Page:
# Dilations as Transformations of the Plane

### New York State Common Core Math Geometry, Module 2, Lesson 6

Worksheets for Geometry, Module 2, Lesson 6

Student Outcomes

• Students review the properties of basic rigid motions.
• Students understand the properties of dilations and that a dilations is also an example of a transformation of the plane.

Dilations as Transformations of the Plane

Classwork

Exercises 1–6

1. Find the center and the angle of the rotation that takes 𝐴𝐵 to 𝐴′𝐵′. Find the image 𝑃′ of point 𝑃 under this rotation.
2. In the diagram below, △ 𝐵′𝐶′𝐷′ is the image of △ 𝐵𝐶𝐷 after a rotation about a point 𝐴. What are the coordinates of 𝐴, and what is the degree measure of the rotation?
3. Find the line of reflection for the reflection that takes point 𝐴 to point 𝐴′. Find the image 𝑃′ under this reflection.
4. Quinn tells you that the vertices of the image of quadrilateral 𝐶𝐷𝐸𝐹 reflected over the line representing the equation 𝑦 = − 3/2𝑥 + 2 are the following: 𝐶′(−2,3), 𝐷′(0,0), 𝐸′(−3,−3), and 𝐹′(−3,3). Do you agree or disagree with Quinn? Explain.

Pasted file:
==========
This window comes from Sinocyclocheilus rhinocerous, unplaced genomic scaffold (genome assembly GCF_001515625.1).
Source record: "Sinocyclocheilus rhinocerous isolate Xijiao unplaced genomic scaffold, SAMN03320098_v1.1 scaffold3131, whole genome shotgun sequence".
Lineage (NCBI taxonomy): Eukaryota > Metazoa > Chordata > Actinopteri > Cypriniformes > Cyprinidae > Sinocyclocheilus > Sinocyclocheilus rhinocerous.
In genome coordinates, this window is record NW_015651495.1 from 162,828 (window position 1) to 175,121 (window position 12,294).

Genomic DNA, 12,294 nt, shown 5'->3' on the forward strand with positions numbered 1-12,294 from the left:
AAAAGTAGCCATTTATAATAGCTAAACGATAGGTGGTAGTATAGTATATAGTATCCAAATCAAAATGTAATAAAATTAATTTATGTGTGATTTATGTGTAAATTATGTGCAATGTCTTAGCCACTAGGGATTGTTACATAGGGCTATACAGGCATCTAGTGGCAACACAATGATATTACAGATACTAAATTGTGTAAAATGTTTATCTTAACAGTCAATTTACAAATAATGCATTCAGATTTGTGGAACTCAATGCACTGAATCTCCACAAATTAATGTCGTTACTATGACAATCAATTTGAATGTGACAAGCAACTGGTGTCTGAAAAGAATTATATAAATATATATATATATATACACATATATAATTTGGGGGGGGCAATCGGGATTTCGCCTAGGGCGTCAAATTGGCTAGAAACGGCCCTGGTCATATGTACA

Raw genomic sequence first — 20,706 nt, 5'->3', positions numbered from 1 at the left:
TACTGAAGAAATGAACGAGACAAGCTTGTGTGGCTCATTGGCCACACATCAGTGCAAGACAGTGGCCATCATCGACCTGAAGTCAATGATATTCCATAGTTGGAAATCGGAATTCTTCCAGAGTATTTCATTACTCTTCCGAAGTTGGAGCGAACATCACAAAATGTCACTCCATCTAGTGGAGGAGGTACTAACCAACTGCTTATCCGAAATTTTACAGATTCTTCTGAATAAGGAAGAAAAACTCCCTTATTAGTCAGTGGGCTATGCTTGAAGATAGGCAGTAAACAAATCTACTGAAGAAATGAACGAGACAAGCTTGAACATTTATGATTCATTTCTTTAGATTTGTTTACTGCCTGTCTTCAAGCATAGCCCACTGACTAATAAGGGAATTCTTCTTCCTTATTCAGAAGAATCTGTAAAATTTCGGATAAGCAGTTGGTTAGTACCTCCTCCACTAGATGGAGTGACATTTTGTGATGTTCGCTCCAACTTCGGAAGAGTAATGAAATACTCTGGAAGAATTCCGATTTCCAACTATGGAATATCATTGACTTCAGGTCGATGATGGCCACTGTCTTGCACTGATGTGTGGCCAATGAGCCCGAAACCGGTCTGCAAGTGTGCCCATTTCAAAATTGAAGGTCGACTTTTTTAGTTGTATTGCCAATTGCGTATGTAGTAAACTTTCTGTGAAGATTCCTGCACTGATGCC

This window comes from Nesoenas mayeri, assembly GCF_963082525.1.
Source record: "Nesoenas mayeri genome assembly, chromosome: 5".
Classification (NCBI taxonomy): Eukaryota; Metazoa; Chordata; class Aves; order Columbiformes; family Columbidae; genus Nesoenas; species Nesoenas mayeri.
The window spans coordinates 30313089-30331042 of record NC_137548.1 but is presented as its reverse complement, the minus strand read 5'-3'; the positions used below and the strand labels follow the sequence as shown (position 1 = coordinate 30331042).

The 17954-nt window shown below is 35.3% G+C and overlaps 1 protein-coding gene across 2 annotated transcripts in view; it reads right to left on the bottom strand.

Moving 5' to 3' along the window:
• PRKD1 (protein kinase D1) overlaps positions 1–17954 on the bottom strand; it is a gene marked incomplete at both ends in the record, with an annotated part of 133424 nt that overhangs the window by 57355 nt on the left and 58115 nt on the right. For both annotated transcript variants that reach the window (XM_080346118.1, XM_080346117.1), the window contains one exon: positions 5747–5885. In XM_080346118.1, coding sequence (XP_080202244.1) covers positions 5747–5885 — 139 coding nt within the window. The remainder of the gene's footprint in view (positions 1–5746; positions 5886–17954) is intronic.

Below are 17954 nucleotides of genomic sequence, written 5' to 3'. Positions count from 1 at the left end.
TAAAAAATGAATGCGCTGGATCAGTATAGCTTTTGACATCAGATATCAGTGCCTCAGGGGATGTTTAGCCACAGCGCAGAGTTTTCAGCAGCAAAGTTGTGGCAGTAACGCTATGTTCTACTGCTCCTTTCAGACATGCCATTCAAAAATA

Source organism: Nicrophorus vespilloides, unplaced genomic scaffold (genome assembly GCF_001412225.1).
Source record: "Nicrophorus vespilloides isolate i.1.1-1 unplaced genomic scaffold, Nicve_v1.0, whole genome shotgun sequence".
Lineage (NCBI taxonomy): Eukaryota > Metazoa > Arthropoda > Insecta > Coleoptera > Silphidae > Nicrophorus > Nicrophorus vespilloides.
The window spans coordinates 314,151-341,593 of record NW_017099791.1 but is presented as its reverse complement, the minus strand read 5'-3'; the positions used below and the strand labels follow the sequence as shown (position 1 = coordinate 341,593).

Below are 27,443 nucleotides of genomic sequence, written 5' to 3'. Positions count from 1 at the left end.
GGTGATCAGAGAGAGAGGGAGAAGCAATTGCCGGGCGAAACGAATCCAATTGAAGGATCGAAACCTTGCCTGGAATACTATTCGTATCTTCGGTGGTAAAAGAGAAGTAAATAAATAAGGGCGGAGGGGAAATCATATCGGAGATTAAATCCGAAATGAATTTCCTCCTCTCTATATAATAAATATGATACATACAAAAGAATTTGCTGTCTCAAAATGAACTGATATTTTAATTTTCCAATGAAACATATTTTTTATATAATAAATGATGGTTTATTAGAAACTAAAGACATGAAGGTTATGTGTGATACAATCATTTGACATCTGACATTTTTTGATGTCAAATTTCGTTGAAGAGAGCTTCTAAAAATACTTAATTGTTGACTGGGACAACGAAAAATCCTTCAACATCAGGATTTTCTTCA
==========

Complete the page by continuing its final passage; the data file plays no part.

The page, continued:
5. A translation takes 𝐴 to 𝐴′. Find the image 𝑃′ and pre-image 𝑃′′ of point 𝑃 under this translation. Find a vector that describes the translation.
6. The point 𝐶′ is the image of point 𝐶 under a translation of the plane along a vector.
a. Find the coordinates of 𝐶 if the vector used for the translation is 𝐵𝐴.
b. Find the coordinates of 𝐶 if the vector used for the translation is 𝐴𝐵.

Exercises 7 - 9

1. A dilation with center 𝑂 and scale factor 𝑟 takes 𝐴 to 𝐴′ and 𝐵 to 𝐵′. Find the center 𝑂, and estimate the scale factor r.
2. Given a center 𝑂, scale factor 𝑟, and points 𝐴 and 𝐵, find the points 𝐴′ = 𝐷𝑂,𝑟(𝐴) and 𝐵′ = 𝐷𝑂,𝑟(𝐵). Compare length 𝐴𝐵 with length 𝐴′𝐵′ by division; in other words, find 𝐴′𝐵′/𝐴𝐵. How does this number compare to 𝑟?
3. Given a center 𝑂, scale factor 𝑟, and points 𝐴, 𝐵, and 𝐶, find the points 𝐴′ = 𝐷𝑂,𝑟(𝐴), 𝐵′ = 𝐷𝑂,𝑟(𝐵), and 𝐶′ = 𝐷𝑂,𝑟(𝐶). Compare 𝑚∠𝐴𝐵𝐶 with 𝑚∠𝐴′𝐵′𝐶′. What do you find?

Lesson Summary

• There are two major classes of transformations: those that are distance preserving (translations, reflections, rotations) and those that are not (dilations).
• Like rigid motions, dilations involve a rule assignment for each point in the plane and also have inverse functions that return each dilated point back to itself.

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